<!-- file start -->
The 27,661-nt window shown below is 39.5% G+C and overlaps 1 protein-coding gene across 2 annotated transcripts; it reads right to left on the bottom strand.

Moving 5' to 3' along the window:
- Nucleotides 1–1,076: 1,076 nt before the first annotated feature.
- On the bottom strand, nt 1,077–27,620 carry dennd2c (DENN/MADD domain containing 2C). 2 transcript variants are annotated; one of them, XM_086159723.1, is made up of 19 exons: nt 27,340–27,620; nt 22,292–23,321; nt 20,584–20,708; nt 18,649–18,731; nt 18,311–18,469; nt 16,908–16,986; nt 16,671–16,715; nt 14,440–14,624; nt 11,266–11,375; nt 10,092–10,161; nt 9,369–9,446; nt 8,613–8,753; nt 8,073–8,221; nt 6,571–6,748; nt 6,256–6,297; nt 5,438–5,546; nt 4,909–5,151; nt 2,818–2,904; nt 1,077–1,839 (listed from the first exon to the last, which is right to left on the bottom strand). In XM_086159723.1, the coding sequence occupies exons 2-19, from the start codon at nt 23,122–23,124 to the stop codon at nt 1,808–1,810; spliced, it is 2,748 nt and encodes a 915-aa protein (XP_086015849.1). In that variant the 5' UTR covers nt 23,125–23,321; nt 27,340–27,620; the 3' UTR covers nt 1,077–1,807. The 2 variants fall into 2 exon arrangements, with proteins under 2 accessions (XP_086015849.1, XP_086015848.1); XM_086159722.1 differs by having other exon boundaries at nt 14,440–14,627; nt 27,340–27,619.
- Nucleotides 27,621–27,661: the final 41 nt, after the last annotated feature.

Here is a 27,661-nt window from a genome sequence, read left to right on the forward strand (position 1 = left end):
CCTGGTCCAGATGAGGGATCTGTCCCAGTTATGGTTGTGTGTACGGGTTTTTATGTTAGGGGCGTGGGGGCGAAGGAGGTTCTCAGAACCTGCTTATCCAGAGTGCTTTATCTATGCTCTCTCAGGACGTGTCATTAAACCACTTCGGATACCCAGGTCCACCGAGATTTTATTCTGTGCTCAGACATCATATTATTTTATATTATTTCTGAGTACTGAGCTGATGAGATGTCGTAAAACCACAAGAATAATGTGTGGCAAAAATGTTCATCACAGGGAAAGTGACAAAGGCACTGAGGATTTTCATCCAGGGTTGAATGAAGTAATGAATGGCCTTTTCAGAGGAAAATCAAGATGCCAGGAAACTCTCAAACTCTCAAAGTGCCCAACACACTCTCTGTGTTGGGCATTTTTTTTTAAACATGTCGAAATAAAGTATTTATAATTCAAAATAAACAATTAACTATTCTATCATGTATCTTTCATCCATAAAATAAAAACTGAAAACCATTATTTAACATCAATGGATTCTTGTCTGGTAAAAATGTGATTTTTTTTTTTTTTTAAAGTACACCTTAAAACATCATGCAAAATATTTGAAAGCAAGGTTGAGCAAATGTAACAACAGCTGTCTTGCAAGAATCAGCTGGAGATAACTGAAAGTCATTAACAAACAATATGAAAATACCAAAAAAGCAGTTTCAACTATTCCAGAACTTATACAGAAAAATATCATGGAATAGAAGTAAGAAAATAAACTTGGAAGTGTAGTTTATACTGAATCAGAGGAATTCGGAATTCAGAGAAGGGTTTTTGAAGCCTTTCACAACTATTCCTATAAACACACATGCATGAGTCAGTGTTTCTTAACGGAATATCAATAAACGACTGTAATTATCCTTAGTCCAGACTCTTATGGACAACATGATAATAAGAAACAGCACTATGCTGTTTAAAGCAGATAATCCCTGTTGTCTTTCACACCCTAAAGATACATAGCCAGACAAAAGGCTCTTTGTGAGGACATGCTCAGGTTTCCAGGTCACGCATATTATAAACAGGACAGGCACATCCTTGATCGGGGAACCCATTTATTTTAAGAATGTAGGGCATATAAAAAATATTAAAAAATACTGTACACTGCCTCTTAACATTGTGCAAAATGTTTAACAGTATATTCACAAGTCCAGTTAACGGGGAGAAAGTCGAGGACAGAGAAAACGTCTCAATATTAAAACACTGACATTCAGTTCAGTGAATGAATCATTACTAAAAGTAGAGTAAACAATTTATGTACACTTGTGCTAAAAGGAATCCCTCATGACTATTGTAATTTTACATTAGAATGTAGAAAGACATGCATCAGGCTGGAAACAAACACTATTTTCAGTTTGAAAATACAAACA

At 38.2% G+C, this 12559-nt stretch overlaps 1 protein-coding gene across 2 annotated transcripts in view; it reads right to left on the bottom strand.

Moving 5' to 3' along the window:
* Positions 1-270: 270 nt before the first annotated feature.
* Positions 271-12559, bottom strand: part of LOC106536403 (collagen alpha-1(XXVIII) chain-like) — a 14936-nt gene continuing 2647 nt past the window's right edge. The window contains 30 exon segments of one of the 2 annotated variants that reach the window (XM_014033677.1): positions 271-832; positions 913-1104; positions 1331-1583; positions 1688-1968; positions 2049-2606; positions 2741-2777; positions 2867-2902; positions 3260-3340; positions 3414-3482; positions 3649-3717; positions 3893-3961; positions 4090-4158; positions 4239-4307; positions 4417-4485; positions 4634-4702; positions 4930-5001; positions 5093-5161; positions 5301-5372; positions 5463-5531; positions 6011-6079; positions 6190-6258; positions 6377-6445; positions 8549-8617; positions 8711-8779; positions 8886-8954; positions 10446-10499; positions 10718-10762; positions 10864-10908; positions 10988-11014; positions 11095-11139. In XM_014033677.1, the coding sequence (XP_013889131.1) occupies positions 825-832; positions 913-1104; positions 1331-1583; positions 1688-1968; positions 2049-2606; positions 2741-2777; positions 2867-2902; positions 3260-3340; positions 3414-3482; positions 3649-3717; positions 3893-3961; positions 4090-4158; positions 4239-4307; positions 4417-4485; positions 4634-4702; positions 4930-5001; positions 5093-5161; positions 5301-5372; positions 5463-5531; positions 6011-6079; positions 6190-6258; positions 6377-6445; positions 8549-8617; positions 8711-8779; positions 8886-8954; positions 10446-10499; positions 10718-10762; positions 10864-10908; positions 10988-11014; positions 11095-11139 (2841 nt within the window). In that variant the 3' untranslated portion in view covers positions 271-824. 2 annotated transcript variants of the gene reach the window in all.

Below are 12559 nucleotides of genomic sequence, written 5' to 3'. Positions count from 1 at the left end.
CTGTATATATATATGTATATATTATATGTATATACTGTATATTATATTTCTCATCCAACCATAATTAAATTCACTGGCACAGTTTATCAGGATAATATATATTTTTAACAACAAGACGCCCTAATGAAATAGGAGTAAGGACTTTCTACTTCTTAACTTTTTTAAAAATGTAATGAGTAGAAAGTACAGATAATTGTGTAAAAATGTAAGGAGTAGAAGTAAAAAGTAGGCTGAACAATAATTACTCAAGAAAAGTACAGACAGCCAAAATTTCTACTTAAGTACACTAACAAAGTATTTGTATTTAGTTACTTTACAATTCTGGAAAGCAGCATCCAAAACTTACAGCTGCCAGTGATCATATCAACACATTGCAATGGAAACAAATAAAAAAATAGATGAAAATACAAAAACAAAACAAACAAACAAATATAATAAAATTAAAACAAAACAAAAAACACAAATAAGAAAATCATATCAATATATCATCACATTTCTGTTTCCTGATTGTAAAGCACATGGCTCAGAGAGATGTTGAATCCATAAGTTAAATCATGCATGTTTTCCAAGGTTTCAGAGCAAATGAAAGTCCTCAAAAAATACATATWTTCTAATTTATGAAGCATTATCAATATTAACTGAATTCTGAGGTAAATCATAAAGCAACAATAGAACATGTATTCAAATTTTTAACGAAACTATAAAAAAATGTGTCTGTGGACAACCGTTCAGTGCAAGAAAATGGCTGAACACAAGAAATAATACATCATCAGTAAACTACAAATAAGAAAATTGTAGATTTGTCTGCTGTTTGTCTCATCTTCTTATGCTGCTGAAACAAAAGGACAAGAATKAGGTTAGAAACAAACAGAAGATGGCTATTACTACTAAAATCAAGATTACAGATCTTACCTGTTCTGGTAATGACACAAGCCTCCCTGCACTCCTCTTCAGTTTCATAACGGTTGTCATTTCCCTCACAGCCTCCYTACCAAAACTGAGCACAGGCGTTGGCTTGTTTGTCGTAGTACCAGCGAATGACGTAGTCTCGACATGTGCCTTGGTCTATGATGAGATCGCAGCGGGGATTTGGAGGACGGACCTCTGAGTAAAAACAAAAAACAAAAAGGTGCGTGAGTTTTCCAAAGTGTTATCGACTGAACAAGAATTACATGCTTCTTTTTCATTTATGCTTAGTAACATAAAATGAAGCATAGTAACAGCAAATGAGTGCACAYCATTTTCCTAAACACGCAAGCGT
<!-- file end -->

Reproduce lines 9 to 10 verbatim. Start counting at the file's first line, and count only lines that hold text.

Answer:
Moving 5' to 3' along the window:
* Positions 1-270: 270 nt before the first annotated feature.